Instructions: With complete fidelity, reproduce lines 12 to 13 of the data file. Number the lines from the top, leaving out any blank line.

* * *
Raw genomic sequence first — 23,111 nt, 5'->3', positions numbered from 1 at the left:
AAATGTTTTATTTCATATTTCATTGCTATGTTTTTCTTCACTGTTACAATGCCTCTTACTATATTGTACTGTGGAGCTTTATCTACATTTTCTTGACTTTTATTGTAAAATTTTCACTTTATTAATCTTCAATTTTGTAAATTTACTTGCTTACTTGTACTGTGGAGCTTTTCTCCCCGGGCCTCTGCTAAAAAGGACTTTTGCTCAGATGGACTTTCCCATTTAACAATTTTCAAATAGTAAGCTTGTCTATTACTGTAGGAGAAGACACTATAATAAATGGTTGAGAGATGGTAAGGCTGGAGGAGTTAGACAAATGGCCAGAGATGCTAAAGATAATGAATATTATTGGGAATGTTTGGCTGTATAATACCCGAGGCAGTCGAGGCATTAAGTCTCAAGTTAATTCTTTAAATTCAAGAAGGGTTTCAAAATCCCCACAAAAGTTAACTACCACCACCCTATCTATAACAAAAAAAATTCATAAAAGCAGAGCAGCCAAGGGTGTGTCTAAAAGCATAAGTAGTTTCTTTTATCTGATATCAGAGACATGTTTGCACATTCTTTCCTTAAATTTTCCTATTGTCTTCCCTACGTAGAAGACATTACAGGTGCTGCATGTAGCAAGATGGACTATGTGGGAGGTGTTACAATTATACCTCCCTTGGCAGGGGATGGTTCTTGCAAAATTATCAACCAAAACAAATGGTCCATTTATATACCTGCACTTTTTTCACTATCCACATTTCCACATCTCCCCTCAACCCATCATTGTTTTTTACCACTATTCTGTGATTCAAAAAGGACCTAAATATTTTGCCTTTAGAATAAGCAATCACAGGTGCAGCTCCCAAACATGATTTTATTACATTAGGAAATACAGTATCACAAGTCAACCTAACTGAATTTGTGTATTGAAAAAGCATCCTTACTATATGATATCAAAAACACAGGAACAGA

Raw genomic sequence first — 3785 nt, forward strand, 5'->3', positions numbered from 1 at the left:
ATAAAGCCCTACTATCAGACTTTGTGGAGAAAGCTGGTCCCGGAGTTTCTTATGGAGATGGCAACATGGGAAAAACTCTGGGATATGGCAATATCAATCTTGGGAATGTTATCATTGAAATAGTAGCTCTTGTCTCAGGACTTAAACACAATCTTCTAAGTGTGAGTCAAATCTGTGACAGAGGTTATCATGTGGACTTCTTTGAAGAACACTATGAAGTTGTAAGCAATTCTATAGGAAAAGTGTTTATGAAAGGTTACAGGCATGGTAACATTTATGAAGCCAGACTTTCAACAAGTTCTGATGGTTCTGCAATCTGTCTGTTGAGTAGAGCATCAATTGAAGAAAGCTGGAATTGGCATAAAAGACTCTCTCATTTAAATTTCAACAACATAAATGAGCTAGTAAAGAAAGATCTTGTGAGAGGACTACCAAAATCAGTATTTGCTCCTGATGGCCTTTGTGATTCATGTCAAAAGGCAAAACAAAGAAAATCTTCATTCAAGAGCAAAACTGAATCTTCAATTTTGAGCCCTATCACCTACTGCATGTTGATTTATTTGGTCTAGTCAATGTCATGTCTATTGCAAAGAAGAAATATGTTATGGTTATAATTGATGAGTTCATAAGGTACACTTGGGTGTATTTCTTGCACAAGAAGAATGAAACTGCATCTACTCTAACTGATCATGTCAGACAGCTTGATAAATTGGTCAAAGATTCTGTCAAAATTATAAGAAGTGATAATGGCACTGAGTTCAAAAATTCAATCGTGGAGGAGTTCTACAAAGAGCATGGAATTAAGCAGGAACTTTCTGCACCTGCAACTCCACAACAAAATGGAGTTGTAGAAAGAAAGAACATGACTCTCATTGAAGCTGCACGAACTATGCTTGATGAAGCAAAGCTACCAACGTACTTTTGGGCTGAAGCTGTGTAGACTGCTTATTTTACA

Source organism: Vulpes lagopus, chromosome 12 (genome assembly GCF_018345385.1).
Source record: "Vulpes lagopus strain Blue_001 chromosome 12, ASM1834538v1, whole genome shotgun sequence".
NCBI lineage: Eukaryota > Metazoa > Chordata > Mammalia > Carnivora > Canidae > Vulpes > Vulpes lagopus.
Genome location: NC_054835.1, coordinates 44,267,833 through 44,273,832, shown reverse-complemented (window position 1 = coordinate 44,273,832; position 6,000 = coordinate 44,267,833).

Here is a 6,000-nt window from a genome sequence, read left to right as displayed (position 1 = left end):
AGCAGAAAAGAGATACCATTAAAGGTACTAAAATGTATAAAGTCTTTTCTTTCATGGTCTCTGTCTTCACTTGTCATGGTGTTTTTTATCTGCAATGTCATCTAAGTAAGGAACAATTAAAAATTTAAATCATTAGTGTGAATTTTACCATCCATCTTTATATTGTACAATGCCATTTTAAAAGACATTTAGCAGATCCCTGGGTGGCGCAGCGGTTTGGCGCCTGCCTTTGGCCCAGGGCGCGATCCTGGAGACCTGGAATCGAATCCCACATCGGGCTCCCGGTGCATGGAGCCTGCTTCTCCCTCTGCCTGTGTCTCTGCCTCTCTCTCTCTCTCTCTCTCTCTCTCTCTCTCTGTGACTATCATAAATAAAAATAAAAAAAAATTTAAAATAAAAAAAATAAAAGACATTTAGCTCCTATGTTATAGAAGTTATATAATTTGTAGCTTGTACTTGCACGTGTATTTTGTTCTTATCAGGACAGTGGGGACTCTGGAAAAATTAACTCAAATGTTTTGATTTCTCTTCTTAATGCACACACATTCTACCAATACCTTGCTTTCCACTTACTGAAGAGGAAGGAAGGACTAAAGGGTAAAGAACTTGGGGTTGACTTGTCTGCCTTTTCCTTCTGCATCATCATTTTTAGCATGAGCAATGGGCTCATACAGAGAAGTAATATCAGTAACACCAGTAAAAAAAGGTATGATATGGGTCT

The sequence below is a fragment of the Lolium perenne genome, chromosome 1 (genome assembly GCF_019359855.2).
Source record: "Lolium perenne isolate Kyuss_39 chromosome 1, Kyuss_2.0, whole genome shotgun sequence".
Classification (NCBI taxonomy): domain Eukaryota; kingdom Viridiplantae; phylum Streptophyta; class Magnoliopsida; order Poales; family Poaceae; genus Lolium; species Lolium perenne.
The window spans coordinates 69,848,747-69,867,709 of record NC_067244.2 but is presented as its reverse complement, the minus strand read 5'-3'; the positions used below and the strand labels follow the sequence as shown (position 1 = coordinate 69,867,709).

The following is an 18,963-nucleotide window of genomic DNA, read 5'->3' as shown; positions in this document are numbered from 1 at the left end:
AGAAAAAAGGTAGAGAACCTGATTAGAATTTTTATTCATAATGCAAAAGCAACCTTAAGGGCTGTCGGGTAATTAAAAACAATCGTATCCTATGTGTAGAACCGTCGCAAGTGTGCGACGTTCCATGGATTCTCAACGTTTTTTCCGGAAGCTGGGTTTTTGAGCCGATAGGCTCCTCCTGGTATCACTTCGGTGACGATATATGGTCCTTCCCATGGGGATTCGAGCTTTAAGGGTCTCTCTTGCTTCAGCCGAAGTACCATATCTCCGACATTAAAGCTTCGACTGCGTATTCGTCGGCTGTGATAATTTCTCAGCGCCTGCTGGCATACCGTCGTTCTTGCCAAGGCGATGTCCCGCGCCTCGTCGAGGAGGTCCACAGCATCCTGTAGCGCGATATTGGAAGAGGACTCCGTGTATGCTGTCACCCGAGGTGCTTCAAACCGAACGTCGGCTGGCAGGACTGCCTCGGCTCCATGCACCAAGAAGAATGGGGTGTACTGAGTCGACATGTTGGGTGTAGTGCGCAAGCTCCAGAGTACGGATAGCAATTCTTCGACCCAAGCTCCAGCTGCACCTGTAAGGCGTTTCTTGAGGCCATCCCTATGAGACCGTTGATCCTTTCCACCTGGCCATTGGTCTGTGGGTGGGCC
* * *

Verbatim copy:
Source record: "Lolium perenne isolate Kyuss_39 chromosome 1, Kyuss_2.0, whole genome shotgun sequence".
Classification (NCBI taxonomy): domain Eukaryota; kingdom Viridiplantae; phylum Streptophyta; class Magnoliopsida; order Poales; family Poaceae; genus Lolium; species Lolium perenne.